More than half of young people imprisoned last year in care of Kent County Council
PUBLISHED: 07:00 24 September 2018
More than half of young people locked up last year were under the care of Kent County Council.
Eleven of the 20 teenagers from Kent who were sent to Cookham Wood young offenders’ institution and Medway secure training centre, were in care.
All the defendants, who were male and aged 15 to 17, were handed sentences of four months to more than five years.
On top of that, for every five young people who were remanded in detention waiting for trial, three were under the care of the county council.
Corporate director for children, young people and education at Kent County Council, Matt Dunkley, told councillors these figures are improving.
He said: “There has been a dramatic reduction over the last ten years of the number of young people in custody who are detained.
“In the past that number would be more like 80 to 100 kids.
“I want to emphasise that because of the big reduction the youngsters who end up in custody are the most complex young people in Kent.”
He added the treatment of young deliquents has improved with “a lot of time and patience”.
Head of Kent youth justice service, Louise Fisher, assured councillors that despite the poor track record of the centres for young offenders in Kent, there have been improvements.
At the corporate parenting panel on September 19, she said: “Both of the places where young people in Kent find themselves have had a chequered history, with regard to their inspection reports, which has caused some concerns.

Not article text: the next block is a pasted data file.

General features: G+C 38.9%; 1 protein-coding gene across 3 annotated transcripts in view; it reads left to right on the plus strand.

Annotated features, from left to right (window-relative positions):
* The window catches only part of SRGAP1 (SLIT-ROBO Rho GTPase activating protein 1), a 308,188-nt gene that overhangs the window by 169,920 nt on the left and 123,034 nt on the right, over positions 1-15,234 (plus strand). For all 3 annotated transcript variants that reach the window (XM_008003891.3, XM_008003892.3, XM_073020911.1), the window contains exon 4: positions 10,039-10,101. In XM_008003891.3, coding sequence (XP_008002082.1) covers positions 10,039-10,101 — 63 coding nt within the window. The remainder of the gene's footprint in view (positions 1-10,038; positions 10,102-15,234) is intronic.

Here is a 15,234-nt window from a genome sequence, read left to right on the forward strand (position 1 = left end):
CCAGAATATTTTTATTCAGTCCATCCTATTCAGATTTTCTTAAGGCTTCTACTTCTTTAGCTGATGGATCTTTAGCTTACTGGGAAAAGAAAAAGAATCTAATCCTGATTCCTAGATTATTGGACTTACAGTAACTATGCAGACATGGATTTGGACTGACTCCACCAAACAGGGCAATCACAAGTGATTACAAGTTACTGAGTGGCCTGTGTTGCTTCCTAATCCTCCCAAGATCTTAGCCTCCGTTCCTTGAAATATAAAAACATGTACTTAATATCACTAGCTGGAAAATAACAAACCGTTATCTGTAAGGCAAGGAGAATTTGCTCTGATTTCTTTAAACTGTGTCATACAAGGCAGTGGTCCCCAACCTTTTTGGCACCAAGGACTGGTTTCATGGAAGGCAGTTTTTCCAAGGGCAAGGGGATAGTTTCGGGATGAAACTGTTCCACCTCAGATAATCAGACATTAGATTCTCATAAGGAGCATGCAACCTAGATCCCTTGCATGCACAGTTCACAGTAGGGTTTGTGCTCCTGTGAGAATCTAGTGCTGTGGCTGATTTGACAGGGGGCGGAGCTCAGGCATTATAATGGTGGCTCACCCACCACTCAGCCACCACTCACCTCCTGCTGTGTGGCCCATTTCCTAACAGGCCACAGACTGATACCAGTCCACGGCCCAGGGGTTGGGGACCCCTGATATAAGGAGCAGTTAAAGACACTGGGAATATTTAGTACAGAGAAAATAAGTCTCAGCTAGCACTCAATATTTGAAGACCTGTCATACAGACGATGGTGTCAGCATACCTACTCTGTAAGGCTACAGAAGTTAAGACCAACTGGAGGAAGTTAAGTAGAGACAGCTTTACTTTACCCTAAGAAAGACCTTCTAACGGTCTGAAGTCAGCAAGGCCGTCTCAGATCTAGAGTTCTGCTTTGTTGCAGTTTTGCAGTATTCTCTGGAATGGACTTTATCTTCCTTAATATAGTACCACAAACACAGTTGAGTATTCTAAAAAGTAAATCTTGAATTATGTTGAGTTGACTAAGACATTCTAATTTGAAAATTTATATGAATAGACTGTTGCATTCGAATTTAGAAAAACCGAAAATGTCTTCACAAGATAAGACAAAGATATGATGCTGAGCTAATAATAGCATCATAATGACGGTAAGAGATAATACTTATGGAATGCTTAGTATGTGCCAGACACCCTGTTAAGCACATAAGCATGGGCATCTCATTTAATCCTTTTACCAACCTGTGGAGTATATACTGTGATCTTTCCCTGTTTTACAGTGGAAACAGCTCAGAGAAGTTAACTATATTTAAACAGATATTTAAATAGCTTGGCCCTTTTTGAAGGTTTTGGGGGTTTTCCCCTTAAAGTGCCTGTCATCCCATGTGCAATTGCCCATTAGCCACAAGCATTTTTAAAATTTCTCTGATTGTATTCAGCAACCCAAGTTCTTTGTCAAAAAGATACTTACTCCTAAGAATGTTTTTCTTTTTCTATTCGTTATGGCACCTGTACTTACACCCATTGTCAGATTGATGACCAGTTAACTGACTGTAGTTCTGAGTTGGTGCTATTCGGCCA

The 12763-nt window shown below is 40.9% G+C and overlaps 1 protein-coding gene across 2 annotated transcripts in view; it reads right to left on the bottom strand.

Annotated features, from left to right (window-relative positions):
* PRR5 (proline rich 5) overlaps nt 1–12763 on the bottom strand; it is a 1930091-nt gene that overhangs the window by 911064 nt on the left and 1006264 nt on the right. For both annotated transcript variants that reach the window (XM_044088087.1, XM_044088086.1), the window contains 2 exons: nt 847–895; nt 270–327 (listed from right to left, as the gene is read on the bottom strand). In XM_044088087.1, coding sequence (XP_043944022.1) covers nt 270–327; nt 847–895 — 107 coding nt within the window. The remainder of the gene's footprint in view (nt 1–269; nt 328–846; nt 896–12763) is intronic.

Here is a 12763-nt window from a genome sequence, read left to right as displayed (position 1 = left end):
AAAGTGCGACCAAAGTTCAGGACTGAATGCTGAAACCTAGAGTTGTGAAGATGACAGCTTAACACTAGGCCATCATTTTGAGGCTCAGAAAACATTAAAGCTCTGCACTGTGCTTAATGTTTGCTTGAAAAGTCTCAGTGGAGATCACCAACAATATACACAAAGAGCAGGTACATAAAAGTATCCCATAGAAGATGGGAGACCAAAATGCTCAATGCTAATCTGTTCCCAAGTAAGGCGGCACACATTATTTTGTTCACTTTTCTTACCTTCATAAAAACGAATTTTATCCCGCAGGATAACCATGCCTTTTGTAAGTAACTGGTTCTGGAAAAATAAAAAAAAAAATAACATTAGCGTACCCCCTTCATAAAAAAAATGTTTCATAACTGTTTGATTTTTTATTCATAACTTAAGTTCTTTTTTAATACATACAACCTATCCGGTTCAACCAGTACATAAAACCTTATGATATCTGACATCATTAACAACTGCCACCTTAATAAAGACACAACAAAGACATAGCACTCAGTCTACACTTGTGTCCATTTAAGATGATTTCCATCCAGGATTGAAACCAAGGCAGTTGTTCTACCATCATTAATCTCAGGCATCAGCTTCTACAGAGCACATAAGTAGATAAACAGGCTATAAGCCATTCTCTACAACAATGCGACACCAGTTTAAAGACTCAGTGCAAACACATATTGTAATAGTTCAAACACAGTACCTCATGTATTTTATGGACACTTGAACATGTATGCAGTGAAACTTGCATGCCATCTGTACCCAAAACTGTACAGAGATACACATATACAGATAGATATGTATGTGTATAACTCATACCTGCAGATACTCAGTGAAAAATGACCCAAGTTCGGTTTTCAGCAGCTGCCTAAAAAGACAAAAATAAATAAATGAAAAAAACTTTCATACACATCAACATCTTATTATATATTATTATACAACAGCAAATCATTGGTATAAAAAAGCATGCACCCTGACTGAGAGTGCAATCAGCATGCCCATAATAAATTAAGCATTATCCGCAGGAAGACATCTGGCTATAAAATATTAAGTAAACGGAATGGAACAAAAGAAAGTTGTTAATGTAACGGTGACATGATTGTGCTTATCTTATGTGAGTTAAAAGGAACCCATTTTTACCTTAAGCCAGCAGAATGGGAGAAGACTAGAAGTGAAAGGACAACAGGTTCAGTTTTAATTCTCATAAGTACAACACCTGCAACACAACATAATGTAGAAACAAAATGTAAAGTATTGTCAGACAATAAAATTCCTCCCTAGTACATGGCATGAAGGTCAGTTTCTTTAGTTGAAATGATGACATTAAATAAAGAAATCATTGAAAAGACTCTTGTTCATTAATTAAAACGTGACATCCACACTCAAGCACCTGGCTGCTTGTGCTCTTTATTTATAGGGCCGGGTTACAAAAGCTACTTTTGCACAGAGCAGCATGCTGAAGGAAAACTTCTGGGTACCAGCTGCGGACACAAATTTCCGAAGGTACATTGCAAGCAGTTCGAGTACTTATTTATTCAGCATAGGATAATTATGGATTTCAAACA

“What I can say at Medway and Cookham Wood, whilst they have had poor inspection reports, they have had more recent inspections and action plans so those establishments are much better in terms of care they provide children.
“There has been a reduction in violence between young people and staff and the education and health outcomes are improving.
“Having said that inspectors found in both establishments more work needs to be done.”
Medway secure training centre saw a change in regimen from G4S to the government’s National Offender Management Scheme following an investigation by BBC’s Panaroma.
Secret filming by Robert Padmore at the facility in Rochester in 2015 allegedly showed four members of staff appearing to behave violently and abusive to teenagers.
However these guards were cleared of misconduct following a 43-day trial in March.
After a recent tour of the centre, KCC employee Louise Fisher said “it’s much more like a school environment that you would recognise rather than a regimented environment” as children can go out on the grass and eat together for meals.
She added education opportunities have also improved for young people “to continue with their aspirations and progress while in secure state”.
Some young offenders are also able to go to college or apprenticeships.
If you value what this story gives you, please consider supporting the Gravesend Reporter. Click the link in the orange box above for details.